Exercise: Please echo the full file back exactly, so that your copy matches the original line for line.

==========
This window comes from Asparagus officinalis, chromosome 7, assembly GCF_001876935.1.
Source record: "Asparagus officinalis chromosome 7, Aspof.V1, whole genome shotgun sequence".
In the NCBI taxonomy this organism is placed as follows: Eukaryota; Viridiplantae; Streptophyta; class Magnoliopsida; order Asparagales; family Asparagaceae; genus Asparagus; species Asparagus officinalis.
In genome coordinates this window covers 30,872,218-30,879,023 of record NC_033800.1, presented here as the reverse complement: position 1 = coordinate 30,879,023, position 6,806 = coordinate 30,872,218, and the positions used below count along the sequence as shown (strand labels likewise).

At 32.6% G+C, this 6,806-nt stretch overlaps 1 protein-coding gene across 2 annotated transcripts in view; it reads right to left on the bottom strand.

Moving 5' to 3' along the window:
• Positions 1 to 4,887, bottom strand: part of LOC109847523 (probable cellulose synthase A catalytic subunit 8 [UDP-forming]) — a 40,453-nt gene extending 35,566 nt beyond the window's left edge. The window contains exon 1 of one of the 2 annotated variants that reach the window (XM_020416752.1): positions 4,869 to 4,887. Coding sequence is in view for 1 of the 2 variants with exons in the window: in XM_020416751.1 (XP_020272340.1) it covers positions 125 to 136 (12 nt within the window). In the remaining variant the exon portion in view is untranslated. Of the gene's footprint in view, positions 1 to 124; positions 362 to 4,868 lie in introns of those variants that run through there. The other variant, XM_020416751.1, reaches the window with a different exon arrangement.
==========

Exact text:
This window comes from Asparagus officinalis, chromosome 7, assembly GCF_001876935.1.
Source record: "Asparagus officinalis chromosome 7, Aspof.V1, whole genome shotgun sequence".
In the NCBI taxonomy this organism is placed as follows: Eukaryota; Viridiplantae; Streptophyta; class Magnoliopsida; order Asparagales; family Asparagaceae; genus Asparagus; species Asparagus officinalis.
In genome coordinates this window covers 30,872,218-30,879,023 of record NC_033800.1, presented here as the reverse complement: position 1 = coordinate 30,879,023, position 6,806 = coordinate 30,872,218, and the positions used below count along the sequence as shown (strand labels likewise).

At 32.6% G+C, this 6,806-nt stretch overlaps 1 protein-coding gene across 2 annotated transcripts in view; it reads right to left on the bottom strand.

Moving 5' to 3' along the window:
• Positions 1 to 4,887, bottom strand: part of LOC109847523 (probable cellulose synthase A catalytic subunit 8 [UDP-forming]) — a 40,453-nt gene extending 35,566 nt beyond the window's left edge. The window contains exon 1 of one of the 2 annotated variants that reach the window (XM_020416752.1): positions 4,869 to 4,887. Coding sequence is in view for 1 of the 2 variants with exons in the window: in XM_020416751.1 (XP_020272340.1) it covers positions 125 to 136 (12 nt within the window). In the remaining variant the exon portion in view is untranslated. Of the gene's footprint in view, positions 1 to 124; positions 362 to 4,868 lie in introns of those variants that run through there. The other variant, XM_020416751.1, reaches the window with a different exon arrangement.